Day After Night is based on the extraordinary true story of the October 1945 rescue of more than 200 prisoners from the Atlit internment camp, a prison for "illegal" immigrants run by the British military near the Mediterranean coast south of Haifa. The story is told through the eyes of four young women at the camp with profoundly different stories. All of them survived the Holocaust: Shayndel, a Polish Zionist; Leonie, a Parisian beauty; Tedi, a hidden Dutch Jew; and Zorah, a concentration-camp survivor. Haunted by unspeakable memories and losses, afraid to begin to hope, Shayndel, Leonie, Tedi, and Zorah find salvation in the bonds of friendship and shared experience, even as they confront the challenge of re-creating themselves in a strange new country.
This is an unforgettable story of tragedy and redemption, a novel that reimagines a moment in history with such stunning eloquence that we are haunted and moved by every devastating detail. Day After Night is a triumphant work of fiction.
©2009 Anita Diamant; (P)2009 Simon & Schuster
"Diamant opens a window into a time of sadness, confusion and optimism that has resonance for so much that's both triumphant and troubling in modern Jewish history." (Publishers Weekly)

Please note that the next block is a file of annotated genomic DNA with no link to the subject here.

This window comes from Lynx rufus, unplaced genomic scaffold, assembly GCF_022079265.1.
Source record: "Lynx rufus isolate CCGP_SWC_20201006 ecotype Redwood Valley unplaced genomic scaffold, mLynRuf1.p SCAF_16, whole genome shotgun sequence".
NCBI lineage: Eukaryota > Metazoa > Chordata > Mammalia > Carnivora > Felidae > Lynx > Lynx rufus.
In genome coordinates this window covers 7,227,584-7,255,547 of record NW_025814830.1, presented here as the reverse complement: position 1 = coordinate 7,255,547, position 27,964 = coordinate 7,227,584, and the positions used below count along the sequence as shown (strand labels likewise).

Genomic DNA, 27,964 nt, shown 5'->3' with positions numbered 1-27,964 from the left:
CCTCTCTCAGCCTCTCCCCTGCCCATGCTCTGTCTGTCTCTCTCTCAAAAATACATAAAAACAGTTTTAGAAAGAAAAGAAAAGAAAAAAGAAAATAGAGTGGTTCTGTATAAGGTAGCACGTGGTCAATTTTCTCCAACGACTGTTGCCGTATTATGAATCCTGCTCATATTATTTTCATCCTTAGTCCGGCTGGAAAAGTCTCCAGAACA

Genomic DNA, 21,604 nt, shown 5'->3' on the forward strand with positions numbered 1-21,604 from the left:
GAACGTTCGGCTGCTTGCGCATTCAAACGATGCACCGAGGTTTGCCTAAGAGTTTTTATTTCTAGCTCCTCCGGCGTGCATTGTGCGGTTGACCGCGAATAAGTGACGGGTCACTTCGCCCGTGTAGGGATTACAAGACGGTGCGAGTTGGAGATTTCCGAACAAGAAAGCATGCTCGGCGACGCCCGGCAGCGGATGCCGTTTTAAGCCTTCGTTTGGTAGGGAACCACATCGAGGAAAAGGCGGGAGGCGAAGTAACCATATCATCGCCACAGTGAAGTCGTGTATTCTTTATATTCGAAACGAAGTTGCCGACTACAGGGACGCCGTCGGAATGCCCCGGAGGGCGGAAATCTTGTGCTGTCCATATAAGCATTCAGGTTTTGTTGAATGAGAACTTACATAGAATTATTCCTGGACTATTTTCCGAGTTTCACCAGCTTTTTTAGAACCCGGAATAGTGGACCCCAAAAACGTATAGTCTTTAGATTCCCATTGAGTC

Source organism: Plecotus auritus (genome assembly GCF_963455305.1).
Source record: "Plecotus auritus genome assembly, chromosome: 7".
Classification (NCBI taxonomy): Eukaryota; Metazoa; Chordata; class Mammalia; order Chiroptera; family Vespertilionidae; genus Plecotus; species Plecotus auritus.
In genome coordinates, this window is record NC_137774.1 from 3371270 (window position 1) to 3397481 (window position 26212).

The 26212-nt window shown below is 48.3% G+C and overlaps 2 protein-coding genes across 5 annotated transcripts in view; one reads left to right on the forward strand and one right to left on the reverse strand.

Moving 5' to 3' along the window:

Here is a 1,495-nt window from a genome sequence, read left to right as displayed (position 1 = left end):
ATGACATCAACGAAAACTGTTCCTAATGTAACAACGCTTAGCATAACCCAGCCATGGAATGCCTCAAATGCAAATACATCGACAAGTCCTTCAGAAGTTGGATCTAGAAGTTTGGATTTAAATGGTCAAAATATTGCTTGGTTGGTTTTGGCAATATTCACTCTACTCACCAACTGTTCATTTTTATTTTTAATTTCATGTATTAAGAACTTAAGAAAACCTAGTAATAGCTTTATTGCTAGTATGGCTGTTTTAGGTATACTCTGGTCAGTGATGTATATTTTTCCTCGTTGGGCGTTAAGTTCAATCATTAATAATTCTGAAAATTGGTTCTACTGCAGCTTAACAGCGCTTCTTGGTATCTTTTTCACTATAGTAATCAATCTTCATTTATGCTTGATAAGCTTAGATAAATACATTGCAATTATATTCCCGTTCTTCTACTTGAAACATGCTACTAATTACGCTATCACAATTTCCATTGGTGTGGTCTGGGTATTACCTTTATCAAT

Terrific characters, horrifying stories and a great theme. Diamant's writing is up to parr and the narration, which is so important in listening to a book, is just right.
The subject matter interested me, but I just had a hard time getting really into it. I liked it, but it was not the most compelling listen. The narrator's voice & accents grated on my nerves, sorry to say. The good thing about listening to this book is I learned something I never knew about Jews who were freed from concentration camps and went to live in Israel. So it was worthwhile.
The book brought tears, despair, hope to my hart.
The story of theses strong women with harts of gold is moving and extremely well written. The reader Dagmara Dominiczyk give it a great voice.
This book is a serious lesson of life, courage and Hope is the driving force of all men. Hatikva!
well done anita diamant! creative story line and informative about the jews after the war. I especially loved the narration by Dagmara Dominszyk. she was great to listen to with all the accents she was able to do.
I tried this, as I am partial to survivor stories from WW II, but like "The Red Tent" it was all internal dialogue with very little sense of place or external detail. I'd call this style impressionistic - deep feelings but little context. Pixelated.
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